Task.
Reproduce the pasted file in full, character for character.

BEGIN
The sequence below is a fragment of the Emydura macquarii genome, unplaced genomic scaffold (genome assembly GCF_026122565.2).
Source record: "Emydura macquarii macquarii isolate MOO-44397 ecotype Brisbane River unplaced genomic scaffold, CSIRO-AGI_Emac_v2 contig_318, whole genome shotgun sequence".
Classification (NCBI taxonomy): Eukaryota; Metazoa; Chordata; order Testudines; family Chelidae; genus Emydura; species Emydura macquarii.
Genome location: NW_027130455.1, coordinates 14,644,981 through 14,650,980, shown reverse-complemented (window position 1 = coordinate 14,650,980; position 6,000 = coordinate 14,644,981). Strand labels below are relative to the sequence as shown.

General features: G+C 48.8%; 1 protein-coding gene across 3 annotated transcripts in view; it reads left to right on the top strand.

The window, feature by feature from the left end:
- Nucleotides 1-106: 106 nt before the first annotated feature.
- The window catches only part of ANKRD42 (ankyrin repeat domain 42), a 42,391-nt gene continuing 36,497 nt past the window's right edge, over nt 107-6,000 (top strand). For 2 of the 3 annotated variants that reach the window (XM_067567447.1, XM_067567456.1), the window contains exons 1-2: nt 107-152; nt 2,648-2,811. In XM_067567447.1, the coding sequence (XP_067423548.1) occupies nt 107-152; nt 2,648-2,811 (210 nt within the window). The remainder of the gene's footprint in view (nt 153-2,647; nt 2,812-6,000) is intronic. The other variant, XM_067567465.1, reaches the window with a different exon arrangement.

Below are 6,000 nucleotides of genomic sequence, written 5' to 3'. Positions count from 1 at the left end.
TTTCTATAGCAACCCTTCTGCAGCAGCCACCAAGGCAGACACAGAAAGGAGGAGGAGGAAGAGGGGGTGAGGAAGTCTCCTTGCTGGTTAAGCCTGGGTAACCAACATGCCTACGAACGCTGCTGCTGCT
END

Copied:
The sequence below is a fragment of the Emydura macquarii genome, unplaced genomic scaffold (genome assembly GCF_026122565.2).
Source record: "Emydura macquarii macquarii isolate MOO-44397 ecotype Brisbane River unplaced genomic scaffold, CSIRO-AGI_Emac_v2 contig_318, whole genome shotgun sequence".
Classification (NCBI taxonomy): Eukaryota; Metazoa; Chordata; order Testudines; family Chelidae; genus Emydura; species Emydura macquarii.
Genome location: NW_027130455.1, coordinates 14,644,981 through 14,650,980, shown reverse-complemented (window position 1 = coordinate 14,650,980; position 6,000 = coordinate 14,644,981). Strand labels below are relative to the sequence as shown.

General features: G+C 48.8%; 1 protein-coding gene across 3 annotated transcripts in view; it reads left to right on the top strand.

The window, feature by feature from the left end:
- Nucleotides 1-106: 106 nt before the first annotated feature.
- The window catches only part of ANKRD42 (ankyrin repeat domain 42), a 42,391-nt gene continuing 36,497 nt past the window's right edge, over nt 107-6,000 (top strand). For 2 of the 3 annotated variants that reach the window (XM_067567447.1, XM_067567456.1), the window contains exons 1-2: nt 107-152; nt 2,648-2,811. In XM_067567447.1, the coding sequence (XP_067423548.1) occupies nt 107-152; nt 2,648-2,811 (210 nt within the window). The remainder of the gene's footprint in view (nt 153-2,647; nt 2,812-6,000) is intronic. The other variant, XM_067567465.1, reaches the window with a different exon arrangement.

Below are 6,000 nucleotides of genomic sequence, written 5' to 3'. Positions count from 1 at the left end.
TTTCTATAGCAACCCTTCTGCAGCAGCCACCAAGGCAGACACAGAAAGGAGGAGGAGGAAGAGGGGGTGAGGAAGTCTCCTTGCTGGTTAAGCCTGGGTAACCAACATGCCTACGAACGCTGCTGCTGCT